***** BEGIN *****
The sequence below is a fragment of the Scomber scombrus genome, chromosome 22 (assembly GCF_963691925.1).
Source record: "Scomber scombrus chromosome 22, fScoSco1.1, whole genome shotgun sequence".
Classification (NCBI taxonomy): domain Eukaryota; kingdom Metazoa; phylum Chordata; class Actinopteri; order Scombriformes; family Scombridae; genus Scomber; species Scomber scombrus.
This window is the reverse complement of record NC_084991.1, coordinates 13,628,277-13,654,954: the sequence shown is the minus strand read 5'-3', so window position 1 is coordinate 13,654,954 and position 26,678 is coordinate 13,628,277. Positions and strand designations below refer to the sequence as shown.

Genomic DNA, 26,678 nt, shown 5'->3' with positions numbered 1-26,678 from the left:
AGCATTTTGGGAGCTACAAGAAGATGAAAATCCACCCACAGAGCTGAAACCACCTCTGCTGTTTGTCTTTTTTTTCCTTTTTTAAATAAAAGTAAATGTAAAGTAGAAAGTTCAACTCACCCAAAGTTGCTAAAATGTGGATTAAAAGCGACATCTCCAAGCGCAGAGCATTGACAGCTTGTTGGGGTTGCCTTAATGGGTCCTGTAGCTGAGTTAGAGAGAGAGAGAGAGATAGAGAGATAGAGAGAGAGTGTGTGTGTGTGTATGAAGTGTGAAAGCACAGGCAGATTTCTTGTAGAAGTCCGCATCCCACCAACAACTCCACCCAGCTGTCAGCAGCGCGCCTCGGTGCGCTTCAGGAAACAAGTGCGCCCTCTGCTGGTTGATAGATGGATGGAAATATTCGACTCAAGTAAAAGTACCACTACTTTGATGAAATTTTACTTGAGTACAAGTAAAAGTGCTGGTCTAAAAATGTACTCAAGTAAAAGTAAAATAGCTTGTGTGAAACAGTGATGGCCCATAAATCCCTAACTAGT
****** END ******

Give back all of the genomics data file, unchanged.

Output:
The sequence below is a fragment of the Scomber scombrus genome, chromosome 22 (assembly GCF_963691925.1).
Source record: "Scomber scombrus chromosome 22, fScoSco1.1, whole genome shotgun sequence".
Classification (NCBI taxonomy): domain Eukaryota; kingdom Metazoa; phylum Chordata; class Actinopteri; order Scombriformes; family Scombridae; genus Scomber; species Scomber scombrus.
This window is the reverse complement of record NC_084991.1, coordinates 13,628,277-13,654,954: the sequence shown is the minus strand read 5'-3', so window position 1 is coordinate 13,654,954 and position 26,678 is coordinate 13,628,277. Positions and strand designations below refer to the sequence as shown.

Genomic DNA, 26,678 nt, shown 5'->3' with positions numbered 1-26,678 from the left:
AGCATTTTGGGAGCTACAAGAAGATGAAAATCCACCCACAGAGCTGAAACCACCTCTGCTGTTTGTCTTTTTTTTCCTTTTTTAAATAAAAGTAAATGTAAAGTAGAAAGTTCAACTCACCCAAAGTTGCTAAAATGTGGATTAAAAGCGACATCTCCAAGCGCAGAGCATTGACAGCTTGTTGGGGTTGCCTTAATGGGTCCTGTAGCTGAGTTAGAGAGAGAGAGAGAGATAGAGAGATAGAGAGAGAGTGTGTGTGTGTGTATGAAGTGTGAAAGCACAGGCAGATTTCTTGTAGAAGTCCGCATCCCACCAACAACTCCACCCAGCTGTCAGCAGCGCGCCTCGGTGCGCTTCAGGAAACAAGTGCGCCCTCTGCTGGTTGATAGATGGATGGAAATATTCGACTCAAGTAAAAGTACCACTACTTTGATGAAATTTTACTTGAGTACAAGTAAAAGTGCTGGTCTAAAAATGTACTCAAGTAAAAGTAAAATAGCTTGTGTGAAACAGTGATGGCCCATAAATCCCTAACTAGT